Next, our team assessed the pros and cons of the other ongoing emergency ventilator projects. We discovered that most other designs used a motorized device to squeeze an Ambu bag. Using an Ambu bag as the centerpiece of such a device offers a clear advantage in an emergency scenario due to its availability. However, Ambu bags have several limitations including difficulty in accurately regulating tidal volume. Additionally, some of the mechanical contraptions being designed to operate the Ambu bag required specialized or 3D-printed parts, and many used PLC boards requiring programming. We saw this as an opportunity to come up with an equally reliable design that did not require any special parts. We wanted something that was easy to build, operate, maintain, and source, requiring only a few parts. In the setting of a global pandemic, a simple ventilator design like ours would provide a solution for both areas of remote access and urban hospitals made resource-poor by global supply shortages.

What is truly amazing about working with an interdisciplinary team is that a single problem can be viewed through a multitude of lenses. The idea to use pressurized air to power our ventilator arose from the experience of one of our team members who once worked as an engineer on ships. He found that shipboard automation systems controlled by compressed air were reliable and easy to operate. With input from medical students on the team, we also knew that compressed air supplies, referred to as medical air or instrument/surgical air, already exist in hospitals. This air is highly filtered and dried in hospital settings, making it ideal for operating precision tools and equipment. 

A photo of final Pneumatic Ventilator Prototype.
Figure 3: Final Pneumatic Ventilator Prototype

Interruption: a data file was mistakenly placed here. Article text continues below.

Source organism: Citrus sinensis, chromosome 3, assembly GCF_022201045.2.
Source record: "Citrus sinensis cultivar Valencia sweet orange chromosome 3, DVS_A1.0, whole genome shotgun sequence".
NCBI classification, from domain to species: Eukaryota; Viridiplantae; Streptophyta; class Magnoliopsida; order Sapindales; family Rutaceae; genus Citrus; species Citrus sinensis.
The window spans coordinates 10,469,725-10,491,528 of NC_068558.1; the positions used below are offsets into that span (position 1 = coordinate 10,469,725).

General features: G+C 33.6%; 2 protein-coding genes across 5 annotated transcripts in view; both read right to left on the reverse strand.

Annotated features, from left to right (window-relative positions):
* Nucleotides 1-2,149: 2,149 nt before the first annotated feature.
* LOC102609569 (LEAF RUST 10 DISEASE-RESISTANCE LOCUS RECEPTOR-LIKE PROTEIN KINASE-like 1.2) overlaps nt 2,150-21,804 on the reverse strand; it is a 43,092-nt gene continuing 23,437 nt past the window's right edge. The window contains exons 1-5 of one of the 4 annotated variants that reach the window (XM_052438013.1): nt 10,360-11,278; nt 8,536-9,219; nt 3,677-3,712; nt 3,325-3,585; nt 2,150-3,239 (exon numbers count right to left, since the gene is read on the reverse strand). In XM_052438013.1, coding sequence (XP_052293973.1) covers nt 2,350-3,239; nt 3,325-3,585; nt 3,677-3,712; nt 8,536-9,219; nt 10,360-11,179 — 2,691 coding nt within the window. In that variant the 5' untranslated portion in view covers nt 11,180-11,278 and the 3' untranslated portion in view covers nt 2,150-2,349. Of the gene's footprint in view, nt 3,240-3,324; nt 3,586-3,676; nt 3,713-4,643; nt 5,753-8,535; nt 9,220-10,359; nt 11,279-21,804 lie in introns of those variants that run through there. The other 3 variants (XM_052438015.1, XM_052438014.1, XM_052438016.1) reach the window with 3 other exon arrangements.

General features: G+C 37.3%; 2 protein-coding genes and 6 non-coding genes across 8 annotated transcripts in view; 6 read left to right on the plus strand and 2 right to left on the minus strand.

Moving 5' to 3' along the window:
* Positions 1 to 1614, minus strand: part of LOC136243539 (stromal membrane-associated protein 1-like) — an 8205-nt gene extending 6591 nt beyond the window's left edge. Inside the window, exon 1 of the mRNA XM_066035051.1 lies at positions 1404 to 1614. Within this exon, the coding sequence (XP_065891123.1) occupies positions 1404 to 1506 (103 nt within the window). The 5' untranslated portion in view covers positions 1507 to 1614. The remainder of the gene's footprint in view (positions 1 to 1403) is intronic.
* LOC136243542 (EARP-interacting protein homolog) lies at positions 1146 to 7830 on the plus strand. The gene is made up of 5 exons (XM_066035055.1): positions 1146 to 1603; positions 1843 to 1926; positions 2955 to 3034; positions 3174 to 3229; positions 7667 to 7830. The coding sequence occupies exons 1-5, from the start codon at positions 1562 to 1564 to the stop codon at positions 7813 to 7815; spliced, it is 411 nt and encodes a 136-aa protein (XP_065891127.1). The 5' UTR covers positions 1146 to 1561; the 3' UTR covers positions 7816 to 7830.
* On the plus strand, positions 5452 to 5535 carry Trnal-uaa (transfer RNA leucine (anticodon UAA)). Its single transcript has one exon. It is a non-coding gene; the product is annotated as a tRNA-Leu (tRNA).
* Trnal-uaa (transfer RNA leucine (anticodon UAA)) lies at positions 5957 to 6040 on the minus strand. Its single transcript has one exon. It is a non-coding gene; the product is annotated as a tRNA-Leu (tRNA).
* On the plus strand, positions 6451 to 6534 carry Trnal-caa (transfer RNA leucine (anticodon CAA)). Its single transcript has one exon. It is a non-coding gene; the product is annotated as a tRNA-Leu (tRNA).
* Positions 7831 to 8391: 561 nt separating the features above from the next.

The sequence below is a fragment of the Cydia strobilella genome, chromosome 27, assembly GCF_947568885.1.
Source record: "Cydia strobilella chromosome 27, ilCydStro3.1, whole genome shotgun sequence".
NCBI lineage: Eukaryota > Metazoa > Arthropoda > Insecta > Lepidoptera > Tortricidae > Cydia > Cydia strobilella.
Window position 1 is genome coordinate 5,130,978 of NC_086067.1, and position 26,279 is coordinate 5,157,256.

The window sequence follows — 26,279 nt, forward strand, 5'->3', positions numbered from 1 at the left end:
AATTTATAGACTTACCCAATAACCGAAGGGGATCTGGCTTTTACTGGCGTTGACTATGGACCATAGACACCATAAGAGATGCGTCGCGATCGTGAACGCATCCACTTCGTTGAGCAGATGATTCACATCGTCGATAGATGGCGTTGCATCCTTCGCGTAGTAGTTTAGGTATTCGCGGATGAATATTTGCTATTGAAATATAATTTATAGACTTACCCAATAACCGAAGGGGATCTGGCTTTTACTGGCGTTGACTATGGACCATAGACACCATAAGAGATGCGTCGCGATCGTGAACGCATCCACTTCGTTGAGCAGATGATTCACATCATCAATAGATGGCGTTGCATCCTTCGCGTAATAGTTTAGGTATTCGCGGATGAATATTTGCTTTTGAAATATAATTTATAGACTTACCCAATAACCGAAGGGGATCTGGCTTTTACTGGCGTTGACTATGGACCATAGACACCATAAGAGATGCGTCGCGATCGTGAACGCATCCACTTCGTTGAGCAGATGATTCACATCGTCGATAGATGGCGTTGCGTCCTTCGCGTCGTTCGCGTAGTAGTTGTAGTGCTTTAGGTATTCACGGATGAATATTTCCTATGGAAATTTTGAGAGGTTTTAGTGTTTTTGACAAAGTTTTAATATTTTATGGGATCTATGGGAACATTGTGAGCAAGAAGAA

Our initial sketches were as simple as seen in Fig. 1. To demonstrate the basic idea of pneumatically controlled ventilation, we used an air compressor to manipulate a blood pressure cuff wrapped around an Ambu bag (Fig. 2). Basic control circuits and regulating valves, similar to what one might find in shipboard propulsion plants, were incorporated into our design to provide automation. By the end of the course, we had a unique and theoretically sound blueprint for a pneumatic ventilator. However, we didn’t stop there. Through a series of iterative adaptations using only readily available components, we were able to design and build a fully functional pneumatic ventilator (Fig. 3, Video 1).

Project 2: Muscle Strength Assessment in Telehealth

The second project addressing biomedical device design within the context of COVID-19 focused on the growing utilization of telehealth. Due to limitations of in-person visits, physicians sought creative ways to conduct a physical exam virtually. When considering the head-to-toe exam and researching existing products, we found that vital signs, parts of the neuro exam, and basic range of motion could be assessed via telehealth with minimal to no equipment. However, when our team observed a telehealth call between a Physical Medicine and Rehabilitation physician and his patient, our team recognized that the virtual assessment of strength was sorely lacking.